How To Write About Music: A Definitive Method

For some music students and journalists, writing about music is a murky matter of abstraction: feeling around in the dark until one stumbles on a potentially valid thesis statement. An hour into writing, that thesis reveals itself as just one level of the real point. People are afraid to engage in academics around artistic pursuits because of that vapor idea haze that seems impossible to distill without a God-given talent for writing and understanding music. There is one, concrete way to do it, that anyone can do with practice and attention to detail. This is the miracle solution paranoid artists say can’t exist in art. The Music Map.

This is a technique I learned in music school, from one or maybe two teachers (specifically, the awesome Brian Robison) who taught a class on musical analysis. It can work on any body of music in any style: I’ve used it to talk about “New York, New York” by Frank Sinatra, the sociological importance of A Tribe Called Quest (using the album People’s Instinctive Travels and the Paths of Rhythm as an example), and a Ghanian folk song I had absolutely no background on, including a lyrical translation. The Music Map lets you dissect and diagram every part of a song and assign meaning to it. Then, when you’ve fully formed your understanding of the core essence you want to talk about, it gives you a chart of exactly how to write about it.

There are three steps that increase in intensity as you go. You must do them in order, and you must remember not to form any big ideas until the end, when you understand every minutia of the piece of work you would like to discuss.

1. Finding the audible details

2. Assigning meaning

3. Constructing a holistic understanding

For a demonstration, I’ll use the song “It’s Called: Freefall” by Rainbow Kitten Surprise. It’s partially the namesake the group’s excellent 2018 album, How To: Friend, Love, Freefall. I think it’s safe to say (but is it ever?) it was my favorite song of the year. Please feel free to ask questions in the comments, or if you listen, let me know what other perspectives you have that I didn’t mention. Please remember that I am just sharing a technique that was taught to me, and many, many others. I did not develop any of these ideas, but I have used them over and over, and I’ll try to explain what works. I would also recommend taking a look at the lyrics, always, but especially in a song with this amount of wordplay.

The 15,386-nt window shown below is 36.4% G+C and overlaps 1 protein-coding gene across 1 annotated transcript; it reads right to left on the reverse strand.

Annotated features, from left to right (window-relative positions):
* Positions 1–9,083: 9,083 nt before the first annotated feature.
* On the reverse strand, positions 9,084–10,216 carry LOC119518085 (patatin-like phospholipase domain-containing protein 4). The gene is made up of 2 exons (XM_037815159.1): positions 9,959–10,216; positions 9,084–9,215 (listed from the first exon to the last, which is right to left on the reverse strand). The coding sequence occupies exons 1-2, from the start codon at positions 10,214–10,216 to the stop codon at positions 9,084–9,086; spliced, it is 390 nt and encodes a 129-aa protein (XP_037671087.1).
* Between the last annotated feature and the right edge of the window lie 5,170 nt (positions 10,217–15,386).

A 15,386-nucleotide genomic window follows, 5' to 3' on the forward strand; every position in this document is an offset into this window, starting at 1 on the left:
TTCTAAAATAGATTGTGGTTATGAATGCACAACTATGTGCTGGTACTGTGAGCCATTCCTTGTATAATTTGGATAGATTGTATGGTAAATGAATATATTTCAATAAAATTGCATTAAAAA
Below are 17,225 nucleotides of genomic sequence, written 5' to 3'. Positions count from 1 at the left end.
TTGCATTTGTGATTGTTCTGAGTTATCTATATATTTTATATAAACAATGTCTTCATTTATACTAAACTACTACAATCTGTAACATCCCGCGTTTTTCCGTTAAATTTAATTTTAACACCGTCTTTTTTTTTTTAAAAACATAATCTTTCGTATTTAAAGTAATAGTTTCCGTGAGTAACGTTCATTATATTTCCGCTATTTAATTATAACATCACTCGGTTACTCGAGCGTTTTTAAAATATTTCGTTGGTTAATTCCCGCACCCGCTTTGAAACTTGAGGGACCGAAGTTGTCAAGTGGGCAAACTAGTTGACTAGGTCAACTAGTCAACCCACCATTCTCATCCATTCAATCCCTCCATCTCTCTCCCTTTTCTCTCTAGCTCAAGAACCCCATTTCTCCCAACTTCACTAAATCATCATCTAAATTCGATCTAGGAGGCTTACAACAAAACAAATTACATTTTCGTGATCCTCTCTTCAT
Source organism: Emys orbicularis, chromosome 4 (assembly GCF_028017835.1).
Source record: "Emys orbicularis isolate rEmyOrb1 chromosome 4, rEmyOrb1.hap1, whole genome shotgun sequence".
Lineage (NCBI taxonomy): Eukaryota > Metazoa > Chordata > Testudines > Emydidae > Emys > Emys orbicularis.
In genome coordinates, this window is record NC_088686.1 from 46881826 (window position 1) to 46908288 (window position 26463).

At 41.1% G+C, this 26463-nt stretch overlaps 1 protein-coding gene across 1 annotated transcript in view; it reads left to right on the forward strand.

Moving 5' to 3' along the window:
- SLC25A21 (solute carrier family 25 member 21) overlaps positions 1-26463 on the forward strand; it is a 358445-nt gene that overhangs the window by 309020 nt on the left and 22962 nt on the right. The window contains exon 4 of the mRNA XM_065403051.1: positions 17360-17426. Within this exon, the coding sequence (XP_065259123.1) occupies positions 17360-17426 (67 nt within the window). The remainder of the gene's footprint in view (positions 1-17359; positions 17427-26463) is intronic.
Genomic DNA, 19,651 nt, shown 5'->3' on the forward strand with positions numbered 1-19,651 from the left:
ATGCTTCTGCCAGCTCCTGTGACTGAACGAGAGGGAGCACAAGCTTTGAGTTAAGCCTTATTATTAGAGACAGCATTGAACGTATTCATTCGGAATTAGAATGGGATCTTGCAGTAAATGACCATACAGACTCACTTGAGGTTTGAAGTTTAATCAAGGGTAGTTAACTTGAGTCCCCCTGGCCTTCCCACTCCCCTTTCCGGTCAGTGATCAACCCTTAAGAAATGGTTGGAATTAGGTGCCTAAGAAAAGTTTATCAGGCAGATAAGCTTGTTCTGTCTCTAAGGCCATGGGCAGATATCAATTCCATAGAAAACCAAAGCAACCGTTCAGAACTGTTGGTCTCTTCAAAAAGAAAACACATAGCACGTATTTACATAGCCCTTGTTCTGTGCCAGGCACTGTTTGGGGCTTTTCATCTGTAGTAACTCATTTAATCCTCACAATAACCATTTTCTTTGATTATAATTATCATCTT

1. Finding the audible details

The first step is incredibly simple and should be completely objective. Attention to detail is most important here, and you should listen to the song at least twice, if you know it well already. Many more times than that if you don’t. This can scale to be used for a larger body of work without changing anything. It’s just a lot more listening and you’ll have to try to include everything that might be important. You can always choose to leave things out later.

Make a list of everything you hear. Really, everything. We’re trying to create a complete, unbiased catalog of elements to piece together later. We don’t want to give ourselves the wrong idea of the song too early on. This list should be filled with a lot of nouns, a lot of objective adjectives. You might be wrong about exactly what you’re hearing (production techniques, unusual instrumentation, but there’s nothing you can do except practice, so just try your best).

Example: “It’s Called: Freefall” by Rainbow Kitten Surprise

Very low, clear bass
Bass harmonics
Subtle kick — driving, almost-clubby rhythm
Voices over emptiness
Call-and-response between bass and harmonics, bass and guitar
Call-and-response between lead voice and harmonies
Adding vocal harmonies one at a time
Gentle cymbals
More of a clear lead vocal after intro verse
Sliding harmonies
Spacey texture
Sense of humor in lyrics
Very serious lyrics about hell and the devil
Theme of giving up as a relief
Internal rhyming
Counterpoint harmonies
Instrumental breakdown
Heavy distortion
Non-melodic lines
Last tone sliding down

2. Assigning meaning

Now that we’ve essentially written down the entire song, we can start to think about why each element exists. The first step was just gathering info. The second step is where the analysis starts. You have to be more discerning, now, but don’t start cutting out valid ideas. Being accurate is important, but don’t confuse accuracy and relevance. It still doesn’t matter which explanations are relevant to your central argument (because it doesn’t exist yet!) but it does matter if they’re true. This is the subjective side.

Make a second list next to your first, so you’re looking at a chart format. For every entry on your objective list, write what you think its function is. Write down every idea you feel you can justify. Don’t worry about having a one-to-one ratio of objective and subjective elements. You should, however, have an explanation for everything on your list. If you don’t know, the minimum you should do is write down its connection to another element on the objective side. (For example: Even if I don’t know why a song uses horns, I can tell how they interact with vocals, the rhythm section, etc.) Try to remember the artist’s personal history, and if you’re stuck on something, you can always look for quotes from interviews and live performances.